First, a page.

News News: Italian Studies Spring 2014

The Best Worst Experience Ever: Finding my niche in Italy

Casey-ThompsonI would have never guessed as a Freshman at William & Mary how much of an impact studying Italian would have on my life. I began college wanting to double Major in Hispanic Studies and Business, however after taking my first Italian class and spending so much time in the Italian House even before my two years as a resident, my plans had already changed. I remember going to my first conversation hour at the Italian house incredibly nervous, and leaving incredibly inspired. The house tutor that year, Giacomo Poli, essentially taught me how to speak Italian while I went along with a textbook to learn the grammar. I attended every activity I could at the House as Giacomo really instilled an appreciation for the Italian culture in everyone who went there. Thanks to him I was able to start Italian in the classroom that Spring in Italian 202 with Professoressa Boyle, who made me love the Italian language and culture even more and easily convinced me to pursue a minor in Italian, as well as do my study abroad semester there.

Being a Business major I decided to study in Milan, at Italy’s top Business School: La Bocconi. I created my own study abroad program by going through their single courses program and getting approval from many people between the Reeves Center and the Business School. After just a few days at Bocconi, I began to question my decision to create my own program. For being such a highly appraised University, I had a different experience. Let’s just say they made everything a struggle, and didn’t allow me to do practically anything at the school besides attend class. The terrible experience with Bocconi was actually for the best as it turns out. I figured out that Business was not the field of study for me and I also improved immensely on my Italian arguing skills when dealing with their registrar. But where I really improved my Italian was outside of Bocconi, and mostly outside of Milan. I am proud to say that I did not speak to one American the entire time I was in Italy, and for that matter, I spoke barely any English. Speaking Italian became first instinct after befriending so many cyclists.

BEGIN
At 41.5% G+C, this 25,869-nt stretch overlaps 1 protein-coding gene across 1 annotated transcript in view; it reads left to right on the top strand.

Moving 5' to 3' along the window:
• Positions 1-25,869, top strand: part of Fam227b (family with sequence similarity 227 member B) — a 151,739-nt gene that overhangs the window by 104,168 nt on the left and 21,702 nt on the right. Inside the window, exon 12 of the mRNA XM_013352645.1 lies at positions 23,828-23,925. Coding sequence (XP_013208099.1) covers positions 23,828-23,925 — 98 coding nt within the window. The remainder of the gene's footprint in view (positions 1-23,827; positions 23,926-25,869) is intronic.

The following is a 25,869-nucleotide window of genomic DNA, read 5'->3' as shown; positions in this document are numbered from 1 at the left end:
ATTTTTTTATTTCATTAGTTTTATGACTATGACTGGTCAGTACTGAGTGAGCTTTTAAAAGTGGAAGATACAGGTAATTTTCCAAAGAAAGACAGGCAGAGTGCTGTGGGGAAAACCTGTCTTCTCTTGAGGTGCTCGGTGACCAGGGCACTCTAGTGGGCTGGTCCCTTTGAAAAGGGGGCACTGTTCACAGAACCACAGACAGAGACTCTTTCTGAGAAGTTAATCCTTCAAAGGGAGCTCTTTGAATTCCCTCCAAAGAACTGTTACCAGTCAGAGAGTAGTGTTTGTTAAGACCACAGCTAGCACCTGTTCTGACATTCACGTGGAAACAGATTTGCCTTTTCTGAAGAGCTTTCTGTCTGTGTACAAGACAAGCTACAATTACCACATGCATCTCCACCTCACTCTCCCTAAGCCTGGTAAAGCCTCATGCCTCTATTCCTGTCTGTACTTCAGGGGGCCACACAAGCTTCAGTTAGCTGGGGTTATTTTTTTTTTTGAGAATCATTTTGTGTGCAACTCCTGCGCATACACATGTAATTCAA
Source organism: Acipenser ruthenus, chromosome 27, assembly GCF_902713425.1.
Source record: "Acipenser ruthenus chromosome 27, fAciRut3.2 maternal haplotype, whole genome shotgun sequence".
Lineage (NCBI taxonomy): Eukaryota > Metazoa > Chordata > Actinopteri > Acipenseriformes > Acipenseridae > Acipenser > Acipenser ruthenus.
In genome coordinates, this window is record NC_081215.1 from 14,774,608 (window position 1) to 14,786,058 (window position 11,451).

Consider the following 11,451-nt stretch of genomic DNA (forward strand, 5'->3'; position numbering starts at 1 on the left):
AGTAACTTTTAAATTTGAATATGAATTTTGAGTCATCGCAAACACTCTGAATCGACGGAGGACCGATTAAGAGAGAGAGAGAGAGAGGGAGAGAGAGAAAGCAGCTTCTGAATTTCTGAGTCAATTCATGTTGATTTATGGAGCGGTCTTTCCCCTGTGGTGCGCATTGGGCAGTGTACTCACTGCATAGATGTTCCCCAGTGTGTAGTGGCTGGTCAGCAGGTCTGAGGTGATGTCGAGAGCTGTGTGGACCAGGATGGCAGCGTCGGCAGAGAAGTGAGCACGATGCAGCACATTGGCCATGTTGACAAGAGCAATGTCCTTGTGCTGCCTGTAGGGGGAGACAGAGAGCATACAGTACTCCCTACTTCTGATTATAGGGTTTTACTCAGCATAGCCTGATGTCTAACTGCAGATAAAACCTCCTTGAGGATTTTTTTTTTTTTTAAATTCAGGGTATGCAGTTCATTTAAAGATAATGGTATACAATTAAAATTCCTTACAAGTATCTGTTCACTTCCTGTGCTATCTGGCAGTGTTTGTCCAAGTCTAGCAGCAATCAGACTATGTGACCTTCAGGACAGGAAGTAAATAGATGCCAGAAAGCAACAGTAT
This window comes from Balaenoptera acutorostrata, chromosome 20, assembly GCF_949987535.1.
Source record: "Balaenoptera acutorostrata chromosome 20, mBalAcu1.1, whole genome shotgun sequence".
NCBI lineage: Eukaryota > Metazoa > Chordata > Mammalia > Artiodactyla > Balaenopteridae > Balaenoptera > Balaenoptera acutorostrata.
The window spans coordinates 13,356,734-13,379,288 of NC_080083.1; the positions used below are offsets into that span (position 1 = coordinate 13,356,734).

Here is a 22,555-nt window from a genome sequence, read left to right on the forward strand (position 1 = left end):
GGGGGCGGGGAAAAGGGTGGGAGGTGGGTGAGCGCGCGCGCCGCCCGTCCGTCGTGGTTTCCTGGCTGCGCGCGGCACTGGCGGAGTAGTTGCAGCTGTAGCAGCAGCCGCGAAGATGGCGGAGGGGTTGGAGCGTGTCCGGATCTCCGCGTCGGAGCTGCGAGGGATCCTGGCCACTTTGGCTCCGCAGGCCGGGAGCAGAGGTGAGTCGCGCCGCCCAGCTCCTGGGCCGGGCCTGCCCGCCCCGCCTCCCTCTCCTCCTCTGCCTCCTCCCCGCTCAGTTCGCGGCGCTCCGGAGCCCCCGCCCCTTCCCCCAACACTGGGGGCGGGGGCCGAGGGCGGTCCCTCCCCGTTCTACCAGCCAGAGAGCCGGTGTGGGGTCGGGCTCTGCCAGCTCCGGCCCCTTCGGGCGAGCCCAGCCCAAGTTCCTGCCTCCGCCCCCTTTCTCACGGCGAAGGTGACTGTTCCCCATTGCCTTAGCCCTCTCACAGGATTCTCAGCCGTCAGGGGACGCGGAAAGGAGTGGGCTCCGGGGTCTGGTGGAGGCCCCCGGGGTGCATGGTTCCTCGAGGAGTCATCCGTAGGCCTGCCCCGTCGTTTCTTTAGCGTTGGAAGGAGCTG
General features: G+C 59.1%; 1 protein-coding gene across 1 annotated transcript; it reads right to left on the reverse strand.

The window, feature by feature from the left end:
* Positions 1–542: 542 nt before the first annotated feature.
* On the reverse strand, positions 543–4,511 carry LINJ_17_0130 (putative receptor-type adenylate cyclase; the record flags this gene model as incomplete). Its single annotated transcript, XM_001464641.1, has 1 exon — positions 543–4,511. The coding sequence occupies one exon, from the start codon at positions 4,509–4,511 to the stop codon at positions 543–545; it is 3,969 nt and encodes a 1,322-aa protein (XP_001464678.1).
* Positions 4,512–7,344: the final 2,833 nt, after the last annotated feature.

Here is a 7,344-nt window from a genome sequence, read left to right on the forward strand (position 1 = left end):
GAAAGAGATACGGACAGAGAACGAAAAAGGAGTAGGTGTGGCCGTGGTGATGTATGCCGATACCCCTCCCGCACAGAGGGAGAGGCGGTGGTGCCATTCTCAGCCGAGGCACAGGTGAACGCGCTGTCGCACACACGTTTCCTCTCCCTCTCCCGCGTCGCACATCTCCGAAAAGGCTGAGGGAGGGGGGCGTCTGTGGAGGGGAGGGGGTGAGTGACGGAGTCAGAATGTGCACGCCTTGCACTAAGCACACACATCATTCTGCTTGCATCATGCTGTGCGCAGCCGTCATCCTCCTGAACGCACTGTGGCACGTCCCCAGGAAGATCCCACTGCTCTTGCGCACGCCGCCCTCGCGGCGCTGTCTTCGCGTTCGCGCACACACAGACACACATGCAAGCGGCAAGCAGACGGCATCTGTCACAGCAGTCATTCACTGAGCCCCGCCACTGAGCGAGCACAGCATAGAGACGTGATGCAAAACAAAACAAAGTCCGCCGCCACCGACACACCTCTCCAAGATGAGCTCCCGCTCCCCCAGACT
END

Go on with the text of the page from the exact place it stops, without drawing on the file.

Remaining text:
Now here’s where I thank God that I brought my bike with me to Europe. It gave me such a unique study abroad experience that also helped shape my future. Through the Cassinis cycling team in Milan, I was able to connect with so many other cyclists around northern Italy. The cycling community no matter where you go is such a welcoming one. Through the people, I met I had the opportunity to fully explore the area around me because someone is always proposing a new adventure! From cycling the seaside in Liguria to crossing the Swiss border to climb l’Alpe di Neggia, and from having amazing opportunities such as cycling around the Montichiari velodrome or touring the Bianchi Factory, they allowed me to truly explore and grow within the Italian cyclist culture.  One particular friend from the team, Ale “Ironman” Sciarro, was one of the most inspiring and adventurous people I had ever met. He was dedicated Ironman triathlete who simply loved sharing his passion for the sport with others. He took me on several neat adventures, such as riding with his triathlon team on the world-famous autodrome of Monza, going around the Lago di Bracciano outside of Rome, and most importantly introducing me to the mountains of Lecco, where I first climbed Ghisallo, one of the most renowned climbs in the Giro di Lombardia. Little did I know that introduction ride to Lecco was more of a sneak peak to where I would be conducting my research this summer.

A week later after that ride, lo Sciarro sent out an email seeing if anyone wanted to accompany him in doing the Granfondo Cinque Terre. Wanting to explore as much as possible on my bike, I quickly said yes and that weekend was provvidenziale (heavensent). During a dinner at a small bed and breakfast outside of the town before the race, we encountered a larger group of people who recognized us as cyclists, and also the fact that I was not Italian, which led to very lively conversation as to what on earth I could be doing there. We discovered they were all from Lecco, where I had just biked a week ago. From a single conversation, I could already tell they were a special group. There was Fabio, ex-pro cyclist, his fiancée Laura, his father Elio, and their family friends Gianni, Mario and Enrico. Luckily, I ran into them again the next day after the race.